Women in their 20s are more likely to contract coronavirus across Australia than any other demographic, federal government data reveals.
This week the national total of confirmed COVID-19 cases in Australia neared 5000, with roughly 10 per cent of those cases women aged between 20 and 29.
As of Wednesday morning, 497 women in that age category had contracted coronavirus, in comparison to 412 men aged between 20 and 29.
The statistics may come as a surprise to many, with 20 to 29-year-olds recording 174 more cases than 60-69 year olds (745 cases).
Melbourne University professorial fellow John Mathews believes young women’s tendency to go out more is to blame for their high amount of cases.
“It’s the age group where people are most socially active,” he told The Australian.
‘‘And the next age bracket, they are more likely to have kids.’’
Those aged between 20 and 29 are also statistically the biggest travellers, with NSW Health saying overseas travel is the “most significant COVID-19 risk factor”.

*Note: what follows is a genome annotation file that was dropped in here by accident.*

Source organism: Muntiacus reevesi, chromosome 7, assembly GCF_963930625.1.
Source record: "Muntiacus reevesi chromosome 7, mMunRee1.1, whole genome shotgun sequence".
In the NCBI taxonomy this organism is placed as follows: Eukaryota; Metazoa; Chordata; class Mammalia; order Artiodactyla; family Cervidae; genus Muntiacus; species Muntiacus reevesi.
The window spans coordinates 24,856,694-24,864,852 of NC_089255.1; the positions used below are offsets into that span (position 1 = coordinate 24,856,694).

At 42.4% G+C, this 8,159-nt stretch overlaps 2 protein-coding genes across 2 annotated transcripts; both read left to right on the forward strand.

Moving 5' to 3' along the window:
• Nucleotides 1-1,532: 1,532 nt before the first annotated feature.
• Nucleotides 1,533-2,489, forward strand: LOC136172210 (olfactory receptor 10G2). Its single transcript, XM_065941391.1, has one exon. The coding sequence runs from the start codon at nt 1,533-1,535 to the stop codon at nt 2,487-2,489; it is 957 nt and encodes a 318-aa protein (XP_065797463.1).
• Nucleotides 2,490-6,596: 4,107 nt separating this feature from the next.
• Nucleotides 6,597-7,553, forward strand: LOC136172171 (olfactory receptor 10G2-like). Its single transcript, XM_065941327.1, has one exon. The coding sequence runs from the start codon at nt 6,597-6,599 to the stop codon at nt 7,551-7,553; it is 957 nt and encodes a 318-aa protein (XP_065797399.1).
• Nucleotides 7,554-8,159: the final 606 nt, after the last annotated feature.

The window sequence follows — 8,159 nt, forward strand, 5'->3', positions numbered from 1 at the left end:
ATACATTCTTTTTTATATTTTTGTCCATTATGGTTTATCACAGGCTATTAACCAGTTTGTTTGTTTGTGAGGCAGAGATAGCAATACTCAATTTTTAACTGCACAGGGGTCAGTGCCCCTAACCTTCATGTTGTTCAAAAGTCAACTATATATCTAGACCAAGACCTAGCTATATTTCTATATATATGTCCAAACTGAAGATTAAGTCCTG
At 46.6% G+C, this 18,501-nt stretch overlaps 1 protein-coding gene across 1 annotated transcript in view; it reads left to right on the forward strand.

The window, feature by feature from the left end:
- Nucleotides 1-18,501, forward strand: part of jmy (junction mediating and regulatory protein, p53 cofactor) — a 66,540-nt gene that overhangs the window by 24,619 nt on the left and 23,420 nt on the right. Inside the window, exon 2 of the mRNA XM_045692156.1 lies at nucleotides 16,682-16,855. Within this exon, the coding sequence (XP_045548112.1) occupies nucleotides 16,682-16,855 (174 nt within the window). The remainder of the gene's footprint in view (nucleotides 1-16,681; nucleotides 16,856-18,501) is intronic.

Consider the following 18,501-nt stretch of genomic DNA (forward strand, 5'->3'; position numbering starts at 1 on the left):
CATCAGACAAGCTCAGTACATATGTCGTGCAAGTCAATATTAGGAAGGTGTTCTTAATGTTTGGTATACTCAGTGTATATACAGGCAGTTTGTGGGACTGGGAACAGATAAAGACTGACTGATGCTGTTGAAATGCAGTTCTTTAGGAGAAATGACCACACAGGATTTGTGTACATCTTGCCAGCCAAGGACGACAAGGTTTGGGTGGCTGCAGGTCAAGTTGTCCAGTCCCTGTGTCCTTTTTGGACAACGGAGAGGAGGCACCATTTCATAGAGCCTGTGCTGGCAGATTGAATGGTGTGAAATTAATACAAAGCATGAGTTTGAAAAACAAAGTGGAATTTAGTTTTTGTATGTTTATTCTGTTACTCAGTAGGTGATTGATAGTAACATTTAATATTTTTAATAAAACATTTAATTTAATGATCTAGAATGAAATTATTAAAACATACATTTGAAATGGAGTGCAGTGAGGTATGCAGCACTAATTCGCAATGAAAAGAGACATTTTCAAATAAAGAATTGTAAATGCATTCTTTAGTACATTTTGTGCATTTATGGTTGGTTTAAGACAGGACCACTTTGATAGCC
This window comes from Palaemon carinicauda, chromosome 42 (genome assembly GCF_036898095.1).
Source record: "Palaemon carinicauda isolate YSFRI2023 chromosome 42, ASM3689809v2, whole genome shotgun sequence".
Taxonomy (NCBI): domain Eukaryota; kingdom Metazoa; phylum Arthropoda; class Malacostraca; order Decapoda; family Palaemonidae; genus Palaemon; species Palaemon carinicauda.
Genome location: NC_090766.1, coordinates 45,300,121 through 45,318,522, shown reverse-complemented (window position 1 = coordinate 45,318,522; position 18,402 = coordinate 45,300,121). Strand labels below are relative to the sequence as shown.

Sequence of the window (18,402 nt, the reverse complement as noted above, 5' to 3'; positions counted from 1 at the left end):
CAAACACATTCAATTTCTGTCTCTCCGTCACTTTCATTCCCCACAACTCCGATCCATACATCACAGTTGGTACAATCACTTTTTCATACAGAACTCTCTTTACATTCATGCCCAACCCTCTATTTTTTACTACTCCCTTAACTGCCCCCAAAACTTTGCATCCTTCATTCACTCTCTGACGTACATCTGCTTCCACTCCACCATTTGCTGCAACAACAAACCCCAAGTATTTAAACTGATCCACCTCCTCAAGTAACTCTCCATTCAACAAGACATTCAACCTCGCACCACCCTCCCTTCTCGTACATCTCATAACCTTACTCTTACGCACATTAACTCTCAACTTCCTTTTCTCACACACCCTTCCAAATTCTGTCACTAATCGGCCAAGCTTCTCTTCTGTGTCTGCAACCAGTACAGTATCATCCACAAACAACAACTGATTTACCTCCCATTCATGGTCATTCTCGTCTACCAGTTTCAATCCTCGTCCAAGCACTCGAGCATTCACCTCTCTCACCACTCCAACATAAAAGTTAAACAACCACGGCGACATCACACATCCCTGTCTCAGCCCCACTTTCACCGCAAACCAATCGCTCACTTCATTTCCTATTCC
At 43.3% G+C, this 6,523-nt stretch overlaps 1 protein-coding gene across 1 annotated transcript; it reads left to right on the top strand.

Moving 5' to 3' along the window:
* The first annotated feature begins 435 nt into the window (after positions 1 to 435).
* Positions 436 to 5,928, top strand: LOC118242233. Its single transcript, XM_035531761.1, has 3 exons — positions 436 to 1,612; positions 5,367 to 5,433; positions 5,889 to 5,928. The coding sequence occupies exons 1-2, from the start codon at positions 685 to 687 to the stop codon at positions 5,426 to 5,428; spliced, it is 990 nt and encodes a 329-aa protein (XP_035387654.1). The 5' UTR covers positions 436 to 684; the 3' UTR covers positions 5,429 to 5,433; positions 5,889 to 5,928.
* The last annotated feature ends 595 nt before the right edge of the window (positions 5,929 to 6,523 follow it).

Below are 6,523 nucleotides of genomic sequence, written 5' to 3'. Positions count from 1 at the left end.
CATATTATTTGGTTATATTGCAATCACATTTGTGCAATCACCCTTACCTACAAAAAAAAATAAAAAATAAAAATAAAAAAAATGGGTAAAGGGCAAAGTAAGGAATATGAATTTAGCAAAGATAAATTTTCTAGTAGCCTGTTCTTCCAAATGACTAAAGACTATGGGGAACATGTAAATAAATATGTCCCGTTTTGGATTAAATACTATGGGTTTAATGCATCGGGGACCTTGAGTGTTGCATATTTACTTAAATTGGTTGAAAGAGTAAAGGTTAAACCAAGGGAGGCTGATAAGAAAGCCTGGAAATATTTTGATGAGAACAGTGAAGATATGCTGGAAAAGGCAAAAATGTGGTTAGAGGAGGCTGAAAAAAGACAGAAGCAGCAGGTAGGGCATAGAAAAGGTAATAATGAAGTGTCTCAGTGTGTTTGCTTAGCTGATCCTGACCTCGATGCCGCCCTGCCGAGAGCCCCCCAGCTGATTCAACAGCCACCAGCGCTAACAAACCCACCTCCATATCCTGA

The 60-69 year old category also sees an influx in cases due to the number of cruise ship passengers returning to Australia in recent weeks.
When it comes to deaths, the older generations account for far more fatalities than younger ones.
The youngest person to die so far in Australia is 68. On Wednesday, Australia’s 20th death was confirmed when NSW Health advised a 95-year-old woman had died.
Young adults ‘worst offenders’ for ignoring social distancing
In NSW, 270 of 2,182 confirmed cases are in the female 20-29 years group. The amount is 68 more than the second highest demographic (men aged 20 to 29).
On Tuesday, Gladys Berejiklian urged young people to take note of the latest restrictions, stressing people in their 20s were the “worst offenders” when it came to ignoring the new measures.
A cluster of cases in young people has occurred in Bondi – with the popular suburb among others in Waverley that make up Australia’s current epicentre.
NSW Health has moved to set up a testing clinic in Bondi in a bid to curb the spread among its backpacker community.
NSW Chief Health Officer Dr Kerry Chant admitted on Tuesday there was concern over outbreaks among backpackers, many of whom are staying in hostels in the area.
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